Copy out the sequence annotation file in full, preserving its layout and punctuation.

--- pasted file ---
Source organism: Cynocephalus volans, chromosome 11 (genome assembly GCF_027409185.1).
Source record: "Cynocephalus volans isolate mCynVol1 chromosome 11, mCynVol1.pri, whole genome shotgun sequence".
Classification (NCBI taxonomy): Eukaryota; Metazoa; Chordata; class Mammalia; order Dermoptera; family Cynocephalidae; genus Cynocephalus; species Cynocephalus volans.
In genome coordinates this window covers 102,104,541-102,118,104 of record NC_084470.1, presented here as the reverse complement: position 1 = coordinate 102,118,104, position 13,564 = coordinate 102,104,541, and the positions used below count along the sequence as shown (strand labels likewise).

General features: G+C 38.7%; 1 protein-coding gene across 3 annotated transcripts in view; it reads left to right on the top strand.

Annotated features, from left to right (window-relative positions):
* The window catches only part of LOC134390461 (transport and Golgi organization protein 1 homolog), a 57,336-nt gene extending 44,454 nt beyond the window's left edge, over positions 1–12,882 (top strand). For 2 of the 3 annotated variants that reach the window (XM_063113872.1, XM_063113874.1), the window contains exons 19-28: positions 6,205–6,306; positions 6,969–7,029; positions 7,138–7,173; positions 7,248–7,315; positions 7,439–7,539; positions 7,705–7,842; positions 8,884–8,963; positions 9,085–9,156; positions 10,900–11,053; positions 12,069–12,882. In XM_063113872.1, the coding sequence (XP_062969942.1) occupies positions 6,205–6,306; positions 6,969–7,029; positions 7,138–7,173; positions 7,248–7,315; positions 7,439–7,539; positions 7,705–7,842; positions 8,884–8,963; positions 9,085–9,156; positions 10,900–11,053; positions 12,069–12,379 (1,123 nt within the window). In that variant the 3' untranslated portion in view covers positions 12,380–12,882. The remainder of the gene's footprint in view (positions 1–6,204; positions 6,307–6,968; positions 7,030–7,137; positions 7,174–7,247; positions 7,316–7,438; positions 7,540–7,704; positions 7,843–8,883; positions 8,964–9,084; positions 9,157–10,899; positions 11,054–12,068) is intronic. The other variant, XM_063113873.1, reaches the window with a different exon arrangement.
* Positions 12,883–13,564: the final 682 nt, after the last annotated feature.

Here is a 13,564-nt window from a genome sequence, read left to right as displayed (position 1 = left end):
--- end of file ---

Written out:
Source organism: Cynocephalus volans, chromosome 11 (genome assembly GCF_027409185.1).
Source record: "Cynocephalus volans isolate mCynVol1 chromosome 11, mCynVol1.pri, whole genome shotgun sequence".
Classification (NCBI taxonomy): Eukaryota; Metazoa; Chordata; class Mammalia; order Dermoptera; family Cynocephalidae; genus Cynocephalus; species Cynocephalus volans.
In genome coordinates this window covers 102,104,541-102,118,104 of record NC_084470.1, presented here as the reverse complement: position 1 = coordinate 102,118,104, position 13,564 = coordinate 102,104,541, and the positions used below count along the sequence as shown (strand labels likewise).

General features: G+C 38.7%; 1 protein-coding gene across 3 annotated transcripts in view; it reads left to right on the top strand.

Annotated features, from left to right (window-relative positions):
* The window catches only part of LOC134390461 (transport and Golgi organization protein 1 homolog), a 57,336-nt gene extending 44,454 nt beyond the window's left edge, over positions 1–12,882 (top strand). For 2 of the 3 annotated variants that reach the window (XM_063113872.1, XM_063113874.1), the window contains exons 19-28: positions 6,205–6,306; positions 6,969–7,029; positions 7,138–7,173; positions 7,248–7,315; positions 7,439–7,539; positions 7,705–7,842; positions 8,884–8,963; positions 9,085–9,156; positions 10,900–11,053; positions 12,069–12,882. In XM_063113872.1, the coding sequence (XP_062969942.1) occupies positions 6,205–6,306; positions 6,969–7,029; positions 7,138–7,173; positions 7,248–7,315; positions 7,439–7,539; positions 7,705–7,842; positions 8,884–8,963; positions 9,085–9,156; positions 10,900–11,053; positions 12,069–12,379 (1,123 nt within the window). In that variant the 3' untranslated portion in view covers positions 12,380–12,882. The remainder of the gene's footprint in view (positions 1–6,204; positions 6,307–6,968; positions 7,030–7,137; positions 7,174–7,247; positions 7,316–7,438; positions 7,540–7,704; positions 7,843–8,883; positions 8,964–9,084; positions 9,157–10,899; positions 11,054–12,068) is intronic. The other variant, XM_063113873.1, reaches the window with a different exon arrangement.
* Positions 12,883–13,564: the final 682 nt, after the last annotated feature.

Here is a 13,564-nt window from a genome sequence, read left to right as displayed (position 1 = left end):